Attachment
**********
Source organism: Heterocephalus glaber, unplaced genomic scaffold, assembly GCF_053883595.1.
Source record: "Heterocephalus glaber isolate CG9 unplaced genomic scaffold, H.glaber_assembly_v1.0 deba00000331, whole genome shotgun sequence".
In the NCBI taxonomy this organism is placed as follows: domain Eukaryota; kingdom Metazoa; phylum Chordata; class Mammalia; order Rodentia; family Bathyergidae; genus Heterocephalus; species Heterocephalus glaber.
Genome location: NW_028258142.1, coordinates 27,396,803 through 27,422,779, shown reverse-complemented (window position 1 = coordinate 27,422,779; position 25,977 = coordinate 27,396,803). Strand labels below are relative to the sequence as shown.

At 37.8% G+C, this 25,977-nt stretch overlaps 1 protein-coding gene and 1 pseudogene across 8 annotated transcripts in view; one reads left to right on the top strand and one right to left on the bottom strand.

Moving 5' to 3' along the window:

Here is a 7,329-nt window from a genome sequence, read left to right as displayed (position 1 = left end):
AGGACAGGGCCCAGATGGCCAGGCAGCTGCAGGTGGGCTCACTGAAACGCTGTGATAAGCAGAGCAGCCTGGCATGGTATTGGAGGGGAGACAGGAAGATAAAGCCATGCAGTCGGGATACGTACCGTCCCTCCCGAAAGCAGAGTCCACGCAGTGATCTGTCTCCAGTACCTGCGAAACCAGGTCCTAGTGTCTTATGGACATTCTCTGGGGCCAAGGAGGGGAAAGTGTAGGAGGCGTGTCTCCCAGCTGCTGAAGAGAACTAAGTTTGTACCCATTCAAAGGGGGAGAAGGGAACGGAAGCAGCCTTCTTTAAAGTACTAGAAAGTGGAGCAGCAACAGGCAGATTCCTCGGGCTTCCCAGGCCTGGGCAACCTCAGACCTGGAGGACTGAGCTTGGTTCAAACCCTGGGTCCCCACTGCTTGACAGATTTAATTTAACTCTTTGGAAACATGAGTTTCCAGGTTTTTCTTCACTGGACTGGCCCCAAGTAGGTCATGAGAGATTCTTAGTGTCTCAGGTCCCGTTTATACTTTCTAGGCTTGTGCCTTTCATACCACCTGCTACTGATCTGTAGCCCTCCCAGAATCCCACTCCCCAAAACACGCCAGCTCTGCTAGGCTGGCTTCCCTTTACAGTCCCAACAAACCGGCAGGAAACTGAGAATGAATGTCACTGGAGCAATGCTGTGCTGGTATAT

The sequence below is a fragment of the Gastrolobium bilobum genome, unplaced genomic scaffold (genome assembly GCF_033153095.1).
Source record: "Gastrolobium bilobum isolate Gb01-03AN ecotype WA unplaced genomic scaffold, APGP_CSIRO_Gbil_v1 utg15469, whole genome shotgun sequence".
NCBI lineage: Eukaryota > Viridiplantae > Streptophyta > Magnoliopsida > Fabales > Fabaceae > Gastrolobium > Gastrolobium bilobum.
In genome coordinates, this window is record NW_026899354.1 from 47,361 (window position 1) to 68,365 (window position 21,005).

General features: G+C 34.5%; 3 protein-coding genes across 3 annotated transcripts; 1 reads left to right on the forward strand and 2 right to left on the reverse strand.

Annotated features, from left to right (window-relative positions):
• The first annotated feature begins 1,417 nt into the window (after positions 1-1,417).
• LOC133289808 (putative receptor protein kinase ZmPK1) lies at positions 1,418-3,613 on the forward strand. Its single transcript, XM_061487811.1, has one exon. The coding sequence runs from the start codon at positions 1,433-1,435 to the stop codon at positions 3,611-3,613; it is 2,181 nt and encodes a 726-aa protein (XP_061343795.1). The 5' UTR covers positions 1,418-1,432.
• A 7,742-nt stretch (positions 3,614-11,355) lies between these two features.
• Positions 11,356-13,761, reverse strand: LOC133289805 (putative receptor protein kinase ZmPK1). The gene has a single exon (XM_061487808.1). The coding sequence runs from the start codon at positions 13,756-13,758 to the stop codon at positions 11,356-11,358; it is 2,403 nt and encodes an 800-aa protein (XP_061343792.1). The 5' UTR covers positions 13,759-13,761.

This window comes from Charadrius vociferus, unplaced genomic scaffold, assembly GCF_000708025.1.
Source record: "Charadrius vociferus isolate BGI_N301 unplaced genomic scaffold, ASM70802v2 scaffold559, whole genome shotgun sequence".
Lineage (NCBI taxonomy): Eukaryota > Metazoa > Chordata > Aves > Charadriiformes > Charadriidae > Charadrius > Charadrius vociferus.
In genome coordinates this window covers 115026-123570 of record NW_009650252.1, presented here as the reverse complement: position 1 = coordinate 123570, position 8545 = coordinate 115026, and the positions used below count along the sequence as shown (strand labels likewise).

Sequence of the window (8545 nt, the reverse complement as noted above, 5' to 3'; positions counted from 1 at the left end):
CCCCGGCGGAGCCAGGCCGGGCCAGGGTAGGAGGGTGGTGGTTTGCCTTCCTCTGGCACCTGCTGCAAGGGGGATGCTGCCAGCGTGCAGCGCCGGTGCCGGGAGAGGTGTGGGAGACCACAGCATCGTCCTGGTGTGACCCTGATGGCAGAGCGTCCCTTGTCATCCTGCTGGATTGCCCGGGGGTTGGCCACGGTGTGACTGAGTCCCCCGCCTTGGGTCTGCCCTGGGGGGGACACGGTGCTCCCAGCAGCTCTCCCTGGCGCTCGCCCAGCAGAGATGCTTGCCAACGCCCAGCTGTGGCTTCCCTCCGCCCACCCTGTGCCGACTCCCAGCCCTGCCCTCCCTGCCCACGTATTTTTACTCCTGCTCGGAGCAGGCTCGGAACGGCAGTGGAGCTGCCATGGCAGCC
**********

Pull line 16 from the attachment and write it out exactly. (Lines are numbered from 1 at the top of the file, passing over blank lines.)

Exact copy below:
• LOC133289808 (putative receptor protein kinase ZmPK1) lies at positions 1,418-3,613 on the forward strand. Its single transcript, XM_061487811.1, has one exon. The coding sequence runs from the start codon at positions 1,433-1,435 to the stop codon at positions 3,611-3,613; it is 2,181 nt and encodes a 726-aa protein (XP_061343795.1). The 5' UTR covers positions 1,418-1,432.